A native of Maine, Ferszt grew up in Connecticut and received her master's degree from the University of Pennsylvania. She moved to Rhode Island in 1993 and, at the urging of a colleague, started counseling women at the ACI. Her doctoral thesis was titled "The Grief of Women in Prison."

Three years ago, she shifted her focus to pregnant inmates. The stories moved her, like the one about a 29-year-old pregnant woman locked up for a minor drug offense who felt shame every time she went to the hospital for a check-up and the other mothers stared at her at handcuffs.

"I remember one woman saying, 'It makes me feel like I'm not even a real person,' " Ferszt says.

Ferszt's interest in the issue intensified after she went to a conference sponsored by Penal Reform International, an organization devoted to prison reform worldwide. The survey followed soon after.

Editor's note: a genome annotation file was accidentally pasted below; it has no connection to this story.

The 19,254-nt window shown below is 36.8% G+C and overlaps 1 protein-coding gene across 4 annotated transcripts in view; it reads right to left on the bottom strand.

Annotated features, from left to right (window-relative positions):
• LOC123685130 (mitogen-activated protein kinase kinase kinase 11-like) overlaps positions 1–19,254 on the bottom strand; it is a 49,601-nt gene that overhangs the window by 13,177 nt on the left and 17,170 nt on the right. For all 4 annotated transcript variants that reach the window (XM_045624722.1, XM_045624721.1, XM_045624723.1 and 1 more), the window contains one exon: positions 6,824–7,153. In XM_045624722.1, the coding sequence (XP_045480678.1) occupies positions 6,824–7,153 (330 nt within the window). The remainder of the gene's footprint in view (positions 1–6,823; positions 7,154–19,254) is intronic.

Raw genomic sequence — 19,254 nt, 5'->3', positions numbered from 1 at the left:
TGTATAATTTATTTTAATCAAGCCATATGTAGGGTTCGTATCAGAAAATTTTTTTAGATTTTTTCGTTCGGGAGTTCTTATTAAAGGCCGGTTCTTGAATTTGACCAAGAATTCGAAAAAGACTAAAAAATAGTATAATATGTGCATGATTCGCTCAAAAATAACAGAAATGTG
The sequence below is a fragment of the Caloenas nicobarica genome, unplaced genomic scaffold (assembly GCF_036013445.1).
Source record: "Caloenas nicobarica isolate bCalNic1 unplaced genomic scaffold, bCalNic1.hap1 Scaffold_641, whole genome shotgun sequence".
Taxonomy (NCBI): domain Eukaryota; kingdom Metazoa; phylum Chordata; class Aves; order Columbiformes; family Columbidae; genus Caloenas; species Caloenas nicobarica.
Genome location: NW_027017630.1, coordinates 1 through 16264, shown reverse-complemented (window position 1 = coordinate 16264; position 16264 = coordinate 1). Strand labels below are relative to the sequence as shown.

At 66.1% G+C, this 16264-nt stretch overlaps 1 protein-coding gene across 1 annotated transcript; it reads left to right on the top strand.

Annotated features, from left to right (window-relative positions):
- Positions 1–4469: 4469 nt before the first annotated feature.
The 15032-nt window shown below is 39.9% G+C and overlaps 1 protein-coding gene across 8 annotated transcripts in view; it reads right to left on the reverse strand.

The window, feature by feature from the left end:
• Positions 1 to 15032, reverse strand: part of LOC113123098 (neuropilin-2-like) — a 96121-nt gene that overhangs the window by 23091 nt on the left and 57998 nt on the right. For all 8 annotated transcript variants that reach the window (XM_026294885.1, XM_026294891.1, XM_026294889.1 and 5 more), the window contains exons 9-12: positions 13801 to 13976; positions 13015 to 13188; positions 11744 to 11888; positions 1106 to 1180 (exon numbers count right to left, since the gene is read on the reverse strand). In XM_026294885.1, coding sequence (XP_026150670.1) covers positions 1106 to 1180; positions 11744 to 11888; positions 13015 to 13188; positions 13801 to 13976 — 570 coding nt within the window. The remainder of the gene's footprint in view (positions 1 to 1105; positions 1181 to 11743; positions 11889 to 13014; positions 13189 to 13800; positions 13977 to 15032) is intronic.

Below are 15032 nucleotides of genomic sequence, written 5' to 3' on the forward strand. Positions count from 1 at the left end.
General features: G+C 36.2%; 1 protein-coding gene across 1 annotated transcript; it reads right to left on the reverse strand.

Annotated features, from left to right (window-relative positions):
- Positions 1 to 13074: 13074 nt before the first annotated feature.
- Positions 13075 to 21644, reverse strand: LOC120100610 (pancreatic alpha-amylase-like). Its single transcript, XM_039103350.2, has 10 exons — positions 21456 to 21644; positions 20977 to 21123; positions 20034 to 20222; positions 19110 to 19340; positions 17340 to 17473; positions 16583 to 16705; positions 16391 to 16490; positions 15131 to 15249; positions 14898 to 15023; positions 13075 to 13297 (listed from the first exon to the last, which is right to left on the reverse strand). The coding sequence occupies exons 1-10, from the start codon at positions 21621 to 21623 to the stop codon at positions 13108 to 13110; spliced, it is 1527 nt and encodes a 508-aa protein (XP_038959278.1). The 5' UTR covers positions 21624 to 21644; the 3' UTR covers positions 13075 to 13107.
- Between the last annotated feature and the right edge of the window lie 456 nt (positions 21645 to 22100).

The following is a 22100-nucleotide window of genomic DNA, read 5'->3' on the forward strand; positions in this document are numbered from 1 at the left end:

Other responses from the 19 states — all were promised confidentiality — were equally startling. Only five states, including Rhode Island, provide women prisoners with two mattresses for comfort in their cells. And only eight states, again including Rhode Island, allow a relative or friend to be present during delivery.

An article about Ferszt's findings is forthcoming. Meanwhile, she continues to counsel women at the ACI for free and to lobby for prison rights. Ultimately, she'd like to see fewer women locked up and more in residential treatment centers, where the focus is rehabilitation, not punishment.

"They have so much to teach us about all the things we have in our lives," she says. "I get far more from them than they get from me."

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